One of the things I like most about our country bungalow is the fireplace. What I like least is that it doesn’t work. We moved into this house eight years ago, and I remember how I could hardly wait for the warmth and ambiance of a crackling fire in the den, easing morning chill and creating snuggle space for my wife and I. The morning after move-in I was sipping my first cup of morning coffee when misplaced light caught my eye. If I stood just right I could detect shafts of daylight finding their way between tired bricks from the outside. Enthusiasm over anticipated moments near a warming hearth quickly cooled as we learned that the fireplace was structurally questionable. The decision was made to cap the chimney and seal the fireplace opening with a sheet of heavy plastic purchased from Home Depot for the purpose, a conclusion and corresponding action guided by both safety and economy. The bottom line is that this saved us money, but money in the bank does not create warm memories. Still longing for the mood and tone of a fire’s warming glow if not from embers themselves, I stumbled upon a fake fire in an antique store. The logs are authentic, but behind them is a light bulb and an electric spinning wheel that yields the illusion of flames from in front. The wood is real, but the flames are not; it gives the impression of fire.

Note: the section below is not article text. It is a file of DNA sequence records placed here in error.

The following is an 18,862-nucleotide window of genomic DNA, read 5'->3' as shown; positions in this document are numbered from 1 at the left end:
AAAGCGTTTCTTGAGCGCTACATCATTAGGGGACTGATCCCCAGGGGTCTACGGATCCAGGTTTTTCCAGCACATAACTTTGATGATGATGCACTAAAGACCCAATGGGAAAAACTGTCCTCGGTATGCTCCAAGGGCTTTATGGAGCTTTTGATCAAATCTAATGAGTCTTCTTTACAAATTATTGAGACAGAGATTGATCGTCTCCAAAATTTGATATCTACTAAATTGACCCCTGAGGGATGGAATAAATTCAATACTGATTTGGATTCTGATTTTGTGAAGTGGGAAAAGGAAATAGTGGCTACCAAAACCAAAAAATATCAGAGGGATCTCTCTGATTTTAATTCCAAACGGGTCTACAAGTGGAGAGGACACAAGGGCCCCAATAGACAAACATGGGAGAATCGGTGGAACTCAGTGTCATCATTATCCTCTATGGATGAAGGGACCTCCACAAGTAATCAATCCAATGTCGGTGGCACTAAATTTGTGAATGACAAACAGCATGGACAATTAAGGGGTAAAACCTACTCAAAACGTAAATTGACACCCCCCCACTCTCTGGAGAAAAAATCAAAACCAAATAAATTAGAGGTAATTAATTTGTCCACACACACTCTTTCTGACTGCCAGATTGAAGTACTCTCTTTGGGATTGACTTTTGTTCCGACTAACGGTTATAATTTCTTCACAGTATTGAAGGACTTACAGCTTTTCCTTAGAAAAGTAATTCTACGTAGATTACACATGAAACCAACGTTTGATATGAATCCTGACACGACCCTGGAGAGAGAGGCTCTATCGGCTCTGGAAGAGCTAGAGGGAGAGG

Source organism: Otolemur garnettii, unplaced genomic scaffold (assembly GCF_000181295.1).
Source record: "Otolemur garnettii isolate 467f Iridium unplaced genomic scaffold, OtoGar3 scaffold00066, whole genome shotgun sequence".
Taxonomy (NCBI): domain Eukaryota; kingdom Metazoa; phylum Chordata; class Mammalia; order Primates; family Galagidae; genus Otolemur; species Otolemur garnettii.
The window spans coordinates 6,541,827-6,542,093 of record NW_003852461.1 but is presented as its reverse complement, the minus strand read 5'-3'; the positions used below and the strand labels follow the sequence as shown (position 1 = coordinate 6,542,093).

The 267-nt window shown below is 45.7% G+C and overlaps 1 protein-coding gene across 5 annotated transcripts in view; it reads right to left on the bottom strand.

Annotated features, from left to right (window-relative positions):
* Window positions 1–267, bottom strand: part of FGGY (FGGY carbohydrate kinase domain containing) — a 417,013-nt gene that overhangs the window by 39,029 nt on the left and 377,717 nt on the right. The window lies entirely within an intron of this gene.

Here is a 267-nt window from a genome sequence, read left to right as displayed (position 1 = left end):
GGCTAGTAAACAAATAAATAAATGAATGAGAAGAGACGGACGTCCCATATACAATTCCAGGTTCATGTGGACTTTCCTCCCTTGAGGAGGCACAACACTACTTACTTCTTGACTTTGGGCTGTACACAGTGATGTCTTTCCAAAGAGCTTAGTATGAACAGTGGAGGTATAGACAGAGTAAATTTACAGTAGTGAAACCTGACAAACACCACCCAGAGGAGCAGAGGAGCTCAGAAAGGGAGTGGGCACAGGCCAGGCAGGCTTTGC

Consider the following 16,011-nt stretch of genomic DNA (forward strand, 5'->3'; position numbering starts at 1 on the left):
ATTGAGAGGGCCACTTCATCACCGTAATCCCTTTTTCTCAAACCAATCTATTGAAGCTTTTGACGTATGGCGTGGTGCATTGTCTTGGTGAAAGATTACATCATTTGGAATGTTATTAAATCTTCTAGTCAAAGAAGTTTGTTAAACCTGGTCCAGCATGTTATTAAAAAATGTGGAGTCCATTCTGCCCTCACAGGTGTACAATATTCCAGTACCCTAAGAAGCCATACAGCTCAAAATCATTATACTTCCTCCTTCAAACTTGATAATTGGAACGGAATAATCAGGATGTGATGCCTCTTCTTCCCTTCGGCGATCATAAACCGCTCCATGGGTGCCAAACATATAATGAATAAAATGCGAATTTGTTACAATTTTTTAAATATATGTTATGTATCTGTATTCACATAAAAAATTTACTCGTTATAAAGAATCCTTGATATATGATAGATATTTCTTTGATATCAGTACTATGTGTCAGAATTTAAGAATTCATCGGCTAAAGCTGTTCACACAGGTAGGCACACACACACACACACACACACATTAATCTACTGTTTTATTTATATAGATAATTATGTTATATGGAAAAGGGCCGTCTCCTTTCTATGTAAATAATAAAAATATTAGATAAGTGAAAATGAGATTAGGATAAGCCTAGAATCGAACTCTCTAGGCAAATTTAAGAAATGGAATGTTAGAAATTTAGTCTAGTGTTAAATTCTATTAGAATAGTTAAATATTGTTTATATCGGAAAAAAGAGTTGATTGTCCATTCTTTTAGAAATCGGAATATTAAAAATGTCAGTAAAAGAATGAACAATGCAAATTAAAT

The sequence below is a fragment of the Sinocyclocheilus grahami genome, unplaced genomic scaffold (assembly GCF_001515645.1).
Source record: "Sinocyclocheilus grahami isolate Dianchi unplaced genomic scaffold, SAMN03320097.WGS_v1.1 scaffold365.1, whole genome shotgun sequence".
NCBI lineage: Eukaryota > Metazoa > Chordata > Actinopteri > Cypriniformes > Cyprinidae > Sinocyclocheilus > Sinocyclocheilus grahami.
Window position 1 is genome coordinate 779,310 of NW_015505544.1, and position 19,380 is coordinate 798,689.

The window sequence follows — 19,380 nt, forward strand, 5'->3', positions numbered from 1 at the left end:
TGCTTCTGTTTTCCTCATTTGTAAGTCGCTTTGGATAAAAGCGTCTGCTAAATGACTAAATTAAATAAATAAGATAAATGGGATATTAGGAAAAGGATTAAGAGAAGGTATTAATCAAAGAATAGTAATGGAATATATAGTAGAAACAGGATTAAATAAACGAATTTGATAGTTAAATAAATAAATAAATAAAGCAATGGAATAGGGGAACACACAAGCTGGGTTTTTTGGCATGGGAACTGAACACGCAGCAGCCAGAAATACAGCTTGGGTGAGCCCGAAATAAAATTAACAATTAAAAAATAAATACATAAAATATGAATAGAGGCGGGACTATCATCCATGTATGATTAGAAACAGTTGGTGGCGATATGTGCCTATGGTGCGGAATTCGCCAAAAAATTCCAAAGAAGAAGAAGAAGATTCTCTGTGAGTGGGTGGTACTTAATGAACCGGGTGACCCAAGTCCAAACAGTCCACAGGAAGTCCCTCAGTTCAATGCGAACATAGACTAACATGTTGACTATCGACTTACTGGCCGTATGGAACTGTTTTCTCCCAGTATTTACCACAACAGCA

I plugged in my “fire” last week and sat on the couch nearby and watched the electric display, trying to imagine crackling cedar and aroma of a memory I would never know. And then a thought came to me, more challenge than it was a question. Am I like fake fire? Do I craft a clever ruse, but when examined closely expose electrical cord and spinning wheel? Does the substance of me radiate authentic glow for others to warm themselves by, or do they walk away cold and empty wondering what real fire feels like? Saint Paul draws a similar conclusion when he says that without love he is nothing more than an impressive show with a disappointing punchline. It will cost me something, perhaps a great deal, but the time may be right to remove the plastic, dismantle the chimney cap, chink the bricks, repair the flue, and allow the fireplace to yield what it was created for — heat from real flames. And surely the moment is right for refusing to hide behind subterfuge and masquerade. As Charles Wesley wrote: “O Thou who camest from above, the pure celestial fire to impart, kindle a flame of sacred love upon the mean altar of my heart.”